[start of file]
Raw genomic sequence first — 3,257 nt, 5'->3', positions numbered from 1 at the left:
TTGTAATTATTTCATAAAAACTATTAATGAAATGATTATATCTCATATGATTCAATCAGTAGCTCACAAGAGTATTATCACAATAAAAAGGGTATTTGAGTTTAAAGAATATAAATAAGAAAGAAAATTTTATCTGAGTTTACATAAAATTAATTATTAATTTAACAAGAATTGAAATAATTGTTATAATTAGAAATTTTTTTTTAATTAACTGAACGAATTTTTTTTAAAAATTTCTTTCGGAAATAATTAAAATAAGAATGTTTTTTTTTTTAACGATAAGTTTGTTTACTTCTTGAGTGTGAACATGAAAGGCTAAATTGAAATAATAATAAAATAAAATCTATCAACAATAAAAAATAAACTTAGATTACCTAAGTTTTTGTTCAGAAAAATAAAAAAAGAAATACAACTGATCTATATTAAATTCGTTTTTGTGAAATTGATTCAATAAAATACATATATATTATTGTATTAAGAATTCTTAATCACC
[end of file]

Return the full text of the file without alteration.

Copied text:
Raw genomic sequence first — 3,257 nt, 5'->3', positions numbered from 1 at the left:
TTGTAATTATTTCATAAAAACTATTAATGAAATGATTATATCTCATATGATTCAATCAGTAGCTCACAAGAGTATTATCACAATAAAAAGGGTATTTGAGTTTAAAGAATATAAATAAGAAAGAAAATTTTATCTGAGTTTACATAAAATTAATTATTAATTTAACAAGAATTGAAATAATTGTTATAATTAGAAATTTTTTTTTAATTAACTGAACGAATTTTTTTTAAAAATTTCTTTCGGAAATAATTAAAATAAGAATGTTTTTTTTTTTAACGATAAGTTTGTTTACTTCTTGAGTGTGAACATGAAAGGCTAAATTGAAATAATAATAAAATAAAATCTATCAACAATAAAAAATAAACTTAGATTACCTAAGTTTTTGTTCAGAAAAATAAAAAAAGAAATACAACTGATCTATATTAAATTCGTTTTTGTGAAATTGATTCAATAAAATACATATATATTATTGTATTAAGAATTCTTAATCACC